Photos, sometimes with Commentary, from a lay Catholic.
Monday, June 30, 2014
Foggy Morning in June
It was foggy again this past Thursday morning so I tossed my camera into my bag as I left to drive to work. There weren't many others on the road at the time, which is one of the reasons I love mornings best. I passed this one favorite barn and it stood gracefully, dressed in all that misty beauty, but I kept driving. That wasn't the photo. I wasn't sure what *was*, but that wasn't it. Further along, as I rounded a curve I remembered a particular spot, and so I planned to take a photo there to see how the fog played with the clearing between some trees. As I approached the place and stopped (safely), I looked up and saw this.
One of the reasons I love fog is that it is such a great metaphor for faith. The fog limits my view and shrouds many of the very real and tangible elements in a space, but they are, nonetheless, truly there. I just can't perceive them well with my eyes. I suppose if I'd never seen those hidden objects or creatures before, I might assume they didn't exist at all. But they would be no less real either way.
Thursday morning, much of the scene was obscured, but standing in the center of my clearing was this deer, and a perfect metaphor himself.
Faith is not blind. Faith is informed, and acknowledges the limitations of our vision on any given day. I know there are things I can't see. This doesn't trouble me, but it makes me look harder, and listen better.
Insight works like this for me, too. When I have those sudden moments of clarity, I "see" something and understand. It was always knowable, always there, but I did not always perceive or understand it well. We, all of us, see only imperfectly, but we pray that one day, we will see more clearly, and understand more fully.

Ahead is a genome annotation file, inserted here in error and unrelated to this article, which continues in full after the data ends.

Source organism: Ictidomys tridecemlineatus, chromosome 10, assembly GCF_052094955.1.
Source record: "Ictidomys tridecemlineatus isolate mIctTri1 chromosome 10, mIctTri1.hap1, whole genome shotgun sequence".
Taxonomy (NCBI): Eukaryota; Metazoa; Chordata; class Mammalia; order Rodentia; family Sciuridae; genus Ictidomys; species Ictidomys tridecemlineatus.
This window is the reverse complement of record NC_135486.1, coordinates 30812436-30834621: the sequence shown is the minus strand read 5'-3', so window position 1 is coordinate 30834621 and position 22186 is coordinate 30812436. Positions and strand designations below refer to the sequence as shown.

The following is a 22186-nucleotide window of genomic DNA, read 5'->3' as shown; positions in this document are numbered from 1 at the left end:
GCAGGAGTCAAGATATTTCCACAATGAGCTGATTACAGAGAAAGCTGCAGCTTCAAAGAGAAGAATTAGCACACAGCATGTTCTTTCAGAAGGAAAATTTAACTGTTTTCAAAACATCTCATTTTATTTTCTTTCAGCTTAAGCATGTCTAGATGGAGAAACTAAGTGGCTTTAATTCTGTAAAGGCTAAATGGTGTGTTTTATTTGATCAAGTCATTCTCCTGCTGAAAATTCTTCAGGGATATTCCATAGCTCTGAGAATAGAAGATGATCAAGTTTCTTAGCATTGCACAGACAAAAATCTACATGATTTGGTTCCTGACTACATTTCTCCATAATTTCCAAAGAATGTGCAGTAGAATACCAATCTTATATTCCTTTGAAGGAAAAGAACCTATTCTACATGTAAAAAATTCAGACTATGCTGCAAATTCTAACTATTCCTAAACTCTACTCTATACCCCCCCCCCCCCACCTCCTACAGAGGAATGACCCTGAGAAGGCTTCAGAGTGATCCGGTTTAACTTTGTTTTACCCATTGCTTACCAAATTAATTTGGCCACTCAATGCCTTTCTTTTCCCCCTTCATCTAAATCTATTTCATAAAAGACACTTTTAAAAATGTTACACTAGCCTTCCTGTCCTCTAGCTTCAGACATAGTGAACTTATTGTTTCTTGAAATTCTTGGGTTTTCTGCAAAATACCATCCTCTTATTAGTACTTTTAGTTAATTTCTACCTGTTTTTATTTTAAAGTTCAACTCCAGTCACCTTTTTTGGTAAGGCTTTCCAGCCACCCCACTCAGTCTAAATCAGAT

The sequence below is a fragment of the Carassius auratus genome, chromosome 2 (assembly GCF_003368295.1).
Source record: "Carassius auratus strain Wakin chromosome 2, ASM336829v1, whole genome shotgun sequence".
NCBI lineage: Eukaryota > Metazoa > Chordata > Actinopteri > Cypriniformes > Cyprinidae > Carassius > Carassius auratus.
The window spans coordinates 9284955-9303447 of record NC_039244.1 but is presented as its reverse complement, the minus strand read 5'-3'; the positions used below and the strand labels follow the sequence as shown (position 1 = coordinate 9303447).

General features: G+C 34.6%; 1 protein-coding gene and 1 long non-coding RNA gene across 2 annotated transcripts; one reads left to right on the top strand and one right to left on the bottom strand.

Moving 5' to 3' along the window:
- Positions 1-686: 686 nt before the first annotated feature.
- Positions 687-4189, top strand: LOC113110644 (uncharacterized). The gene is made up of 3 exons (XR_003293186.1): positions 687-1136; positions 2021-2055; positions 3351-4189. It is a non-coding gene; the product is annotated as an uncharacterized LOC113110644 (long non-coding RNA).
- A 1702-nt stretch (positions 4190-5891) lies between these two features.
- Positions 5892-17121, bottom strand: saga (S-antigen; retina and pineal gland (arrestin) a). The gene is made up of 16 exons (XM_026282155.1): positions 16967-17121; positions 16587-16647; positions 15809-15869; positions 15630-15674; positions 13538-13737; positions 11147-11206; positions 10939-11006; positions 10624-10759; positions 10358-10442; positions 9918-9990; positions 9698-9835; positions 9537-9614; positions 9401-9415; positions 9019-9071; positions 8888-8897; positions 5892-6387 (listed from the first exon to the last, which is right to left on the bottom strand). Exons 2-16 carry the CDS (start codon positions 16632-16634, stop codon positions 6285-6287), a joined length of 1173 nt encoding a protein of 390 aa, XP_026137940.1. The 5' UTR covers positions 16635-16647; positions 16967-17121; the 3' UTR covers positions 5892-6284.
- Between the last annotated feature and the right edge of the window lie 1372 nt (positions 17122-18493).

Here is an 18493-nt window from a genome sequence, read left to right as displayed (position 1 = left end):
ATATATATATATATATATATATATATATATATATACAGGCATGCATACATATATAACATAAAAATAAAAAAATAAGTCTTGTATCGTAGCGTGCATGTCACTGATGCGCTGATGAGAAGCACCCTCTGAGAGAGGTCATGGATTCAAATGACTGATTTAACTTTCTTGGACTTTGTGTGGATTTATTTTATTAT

I'm a wife, a mother of grown children, and work full time as a nurse practitioner with cancer patients. My work is gratifying often, and difficult and sad sometimes, too.
I'm average and extraordinary, just as you are. I've experienced profound failures, significant disappointments, had a few successes, and been the recipient of a lot of mercy. I try to keep perspective on what's important in life, and not get too upset about the rest.
My Catholic faith is important to me, and while I'm no theologian, it's my intention that my faith inform my outlook and values, and inspire personal virtue. I love that God desires to reveal himself to us. I love the small hints, the little bread crumbs, the multiple clues, and the pieces of the puzzle that dot the created world and point to the hand of the Creator. I love that He uses beauty, art, science, all his creatures and the invisible realm of our heart and emotions to communicate His goodness to us. And I love that the fullness of his love can be seen in the sacrifice of his son, Jesus, which makes me free.